The as­ter­oid’s rem­nant de­bris, weigh­ing about 200,000 tons, will in the fu­ture pro­vide a rich source of me­te­oroids. Most will even­tu­ally plunge in­to the sun, but a small frac­tion of the de­bris may one day blaze across our skies as me­te­ors, the re­search­ers said.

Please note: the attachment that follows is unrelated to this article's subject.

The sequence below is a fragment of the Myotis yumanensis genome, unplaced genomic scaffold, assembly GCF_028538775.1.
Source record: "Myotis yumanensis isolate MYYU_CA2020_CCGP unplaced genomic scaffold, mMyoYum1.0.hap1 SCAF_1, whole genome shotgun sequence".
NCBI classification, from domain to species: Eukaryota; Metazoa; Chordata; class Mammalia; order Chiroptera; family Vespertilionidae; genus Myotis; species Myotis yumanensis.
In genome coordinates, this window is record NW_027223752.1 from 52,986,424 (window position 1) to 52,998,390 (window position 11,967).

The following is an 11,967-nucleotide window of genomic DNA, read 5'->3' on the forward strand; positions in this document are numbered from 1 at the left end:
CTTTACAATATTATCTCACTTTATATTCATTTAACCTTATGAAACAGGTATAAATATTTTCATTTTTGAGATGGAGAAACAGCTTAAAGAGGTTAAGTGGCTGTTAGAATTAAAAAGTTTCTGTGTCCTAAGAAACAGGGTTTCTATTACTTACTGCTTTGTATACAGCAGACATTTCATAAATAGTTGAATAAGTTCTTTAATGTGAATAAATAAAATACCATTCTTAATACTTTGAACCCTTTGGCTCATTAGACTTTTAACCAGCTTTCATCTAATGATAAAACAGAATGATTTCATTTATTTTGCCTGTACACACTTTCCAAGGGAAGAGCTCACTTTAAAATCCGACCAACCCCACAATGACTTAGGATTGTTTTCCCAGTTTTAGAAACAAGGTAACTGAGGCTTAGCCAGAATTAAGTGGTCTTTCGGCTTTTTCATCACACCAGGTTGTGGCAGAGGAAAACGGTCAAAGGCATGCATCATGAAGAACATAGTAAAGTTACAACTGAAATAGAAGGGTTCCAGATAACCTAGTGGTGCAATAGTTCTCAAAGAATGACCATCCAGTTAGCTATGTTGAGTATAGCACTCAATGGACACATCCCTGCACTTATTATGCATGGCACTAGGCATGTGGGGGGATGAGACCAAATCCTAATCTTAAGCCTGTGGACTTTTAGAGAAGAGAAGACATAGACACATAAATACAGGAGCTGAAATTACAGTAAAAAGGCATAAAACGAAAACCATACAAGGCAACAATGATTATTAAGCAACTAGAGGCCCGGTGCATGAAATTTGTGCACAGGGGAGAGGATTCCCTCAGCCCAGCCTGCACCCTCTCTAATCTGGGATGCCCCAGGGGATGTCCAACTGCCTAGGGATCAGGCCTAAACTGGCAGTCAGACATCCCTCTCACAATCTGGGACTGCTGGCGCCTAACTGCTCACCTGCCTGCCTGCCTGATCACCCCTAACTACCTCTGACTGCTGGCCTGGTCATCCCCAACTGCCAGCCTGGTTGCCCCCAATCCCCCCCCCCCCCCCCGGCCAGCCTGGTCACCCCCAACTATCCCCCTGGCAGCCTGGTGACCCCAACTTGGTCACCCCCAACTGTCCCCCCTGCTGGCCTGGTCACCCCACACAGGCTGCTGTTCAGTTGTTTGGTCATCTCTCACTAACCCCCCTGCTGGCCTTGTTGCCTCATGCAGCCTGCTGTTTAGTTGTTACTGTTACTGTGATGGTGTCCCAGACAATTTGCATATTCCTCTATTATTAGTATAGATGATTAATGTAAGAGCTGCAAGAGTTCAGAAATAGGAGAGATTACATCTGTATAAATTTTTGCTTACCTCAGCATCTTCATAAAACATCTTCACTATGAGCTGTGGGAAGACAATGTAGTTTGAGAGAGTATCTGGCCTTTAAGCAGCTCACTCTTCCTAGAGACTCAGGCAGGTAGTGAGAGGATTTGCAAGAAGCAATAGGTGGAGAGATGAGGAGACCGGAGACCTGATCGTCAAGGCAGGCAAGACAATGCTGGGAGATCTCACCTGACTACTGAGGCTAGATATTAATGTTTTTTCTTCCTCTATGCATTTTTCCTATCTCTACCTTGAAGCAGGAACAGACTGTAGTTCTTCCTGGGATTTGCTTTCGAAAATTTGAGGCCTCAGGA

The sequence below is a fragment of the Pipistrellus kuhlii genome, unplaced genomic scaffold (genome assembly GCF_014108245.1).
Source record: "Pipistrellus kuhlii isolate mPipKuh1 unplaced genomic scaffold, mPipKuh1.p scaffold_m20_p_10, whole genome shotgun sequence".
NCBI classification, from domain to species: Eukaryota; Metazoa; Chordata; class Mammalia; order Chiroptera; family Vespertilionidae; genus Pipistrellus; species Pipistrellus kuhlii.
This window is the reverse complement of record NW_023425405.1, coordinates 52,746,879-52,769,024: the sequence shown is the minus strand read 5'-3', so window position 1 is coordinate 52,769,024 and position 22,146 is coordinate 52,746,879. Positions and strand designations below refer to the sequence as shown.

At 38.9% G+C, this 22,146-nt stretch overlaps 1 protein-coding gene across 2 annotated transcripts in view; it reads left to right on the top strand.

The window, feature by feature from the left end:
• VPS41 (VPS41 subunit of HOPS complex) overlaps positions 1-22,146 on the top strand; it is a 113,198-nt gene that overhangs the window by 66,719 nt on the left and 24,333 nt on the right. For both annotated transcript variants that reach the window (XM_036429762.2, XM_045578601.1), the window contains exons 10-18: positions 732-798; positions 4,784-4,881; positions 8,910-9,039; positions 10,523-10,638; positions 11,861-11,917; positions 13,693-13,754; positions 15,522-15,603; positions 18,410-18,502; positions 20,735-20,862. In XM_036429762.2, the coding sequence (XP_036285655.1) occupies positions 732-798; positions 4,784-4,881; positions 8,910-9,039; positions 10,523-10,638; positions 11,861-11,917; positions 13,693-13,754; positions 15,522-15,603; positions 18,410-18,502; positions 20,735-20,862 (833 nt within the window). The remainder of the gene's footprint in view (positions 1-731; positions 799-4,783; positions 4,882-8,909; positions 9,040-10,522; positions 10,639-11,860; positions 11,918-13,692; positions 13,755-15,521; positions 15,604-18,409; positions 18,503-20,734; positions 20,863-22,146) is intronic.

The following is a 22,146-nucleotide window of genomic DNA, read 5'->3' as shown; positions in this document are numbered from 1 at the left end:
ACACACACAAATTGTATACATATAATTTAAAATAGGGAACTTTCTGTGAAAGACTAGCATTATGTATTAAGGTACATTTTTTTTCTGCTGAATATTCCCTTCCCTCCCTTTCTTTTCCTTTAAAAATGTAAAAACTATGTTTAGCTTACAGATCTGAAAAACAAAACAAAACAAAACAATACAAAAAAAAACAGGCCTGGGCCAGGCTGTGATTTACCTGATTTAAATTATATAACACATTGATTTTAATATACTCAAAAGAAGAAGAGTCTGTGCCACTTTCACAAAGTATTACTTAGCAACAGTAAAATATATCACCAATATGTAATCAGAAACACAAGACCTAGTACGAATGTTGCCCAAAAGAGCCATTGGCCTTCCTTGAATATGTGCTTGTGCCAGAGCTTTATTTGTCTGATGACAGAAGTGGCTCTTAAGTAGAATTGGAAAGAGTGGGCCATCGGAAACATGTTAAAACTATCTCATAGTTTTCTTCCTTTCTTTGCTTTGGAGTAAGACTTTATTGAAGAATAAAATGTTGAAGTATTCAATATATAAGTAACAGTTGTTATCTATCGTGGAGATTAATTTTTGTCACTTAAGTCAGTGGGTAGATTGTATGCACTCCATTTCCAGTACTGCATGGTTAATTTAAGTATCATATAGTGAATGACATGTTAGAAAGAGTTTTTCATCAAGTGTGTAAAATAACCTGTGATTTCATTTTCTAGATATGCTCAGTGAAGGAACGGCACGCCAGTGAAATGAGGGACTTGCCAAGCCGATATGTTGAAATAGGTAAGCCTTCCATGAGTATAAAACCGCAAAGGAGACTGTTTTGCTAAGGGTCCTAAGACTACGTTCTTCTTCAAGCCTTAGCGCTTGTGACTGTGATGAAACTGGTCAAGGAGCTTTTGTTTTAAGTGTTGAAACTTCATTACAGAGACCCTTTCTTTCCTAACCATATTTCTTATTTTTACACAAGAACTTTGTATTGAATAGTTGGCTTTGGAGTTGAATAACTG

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NASA’s Hubble Space Telescope has recorded the never-before-seen break-up of an asteroid into as many as 10 smaller pieces, astronomers report. Fragile comets, comprised of ice and dust, have been seen falling apart as they near the sun, but nothing like this has ever before been observed in the asteroid belt. “This is a rock, and seeing it fall apart before our eyes is pretty amazing,” said David Jewitt of the University of California at Los Angeles, who led the astronomical forensics investigation. The crumbling asteroid, designated P/2013 R3, was first noticed as an unusual, fuzzy-looking object by the Catalina and Pan STARRS sky surveys on Sept. 15, 2013. A follow-up observation on October 1 with the W. M. Keck Observatory on the summit of Mauna Kea, a dormant volcano on the island of Hawaii, revealed three bodies moving together in an envelope of dust nearly the diameter of Earth. “The Keck Observatory showed us this thing was worth looking at with Hubble,” Jewitt said. “With its superior resolution, space telescope observations soon showed there were really 10 embedded objects, each with comet-like dust tails. The four largest rocky fragments are up to 400 yards in diameter, about four times the length of a football field.” Hubble data showed the fragments drifting away from each other at a leisurely one mile per hour, like a slowly walking person. The asteroid began coming apart early last year, but new pieces continue to reveal themselves, as the newest images show. It’s unlikely the asteroid is disintegrating because of a collision with another asteroid, which would have been instantaneous and violent, researchers said. Nor is the asteroid coming unglued due to the pressure of interior ices warming and vaporizing. This leaves a scenario, astronomers said, in which it is disintegrating due to a subtle effect of sunlight, which causes the asteroid’s spin rate to gradually increase so that its pieces gently pull apart. The possibility of disruption in this manner has been discussed by scientists for several years, but never reliably observed. For this scenario to occur, the asteroid must have a weak, fractured interior—probably as the result of previous collisions, the scientists added. Most small asteroids are thought to have been damaged in this way. With the previous discovery of an active asteroid spouting six tails, named P/2013 P5, astronomers are finding more evidence the pressure of sunlight may be the primary force causing the disintegration of small asteroids—less than a mile across-- in our solar system. The asteroid’s remnant debris, weighing about 200,000 tons, will in the future provide a rich source of meteoroids. Most will eventually plunge into the sun, but a small fraction of the debris may one day blaze across our skies as meteors, the researchers said.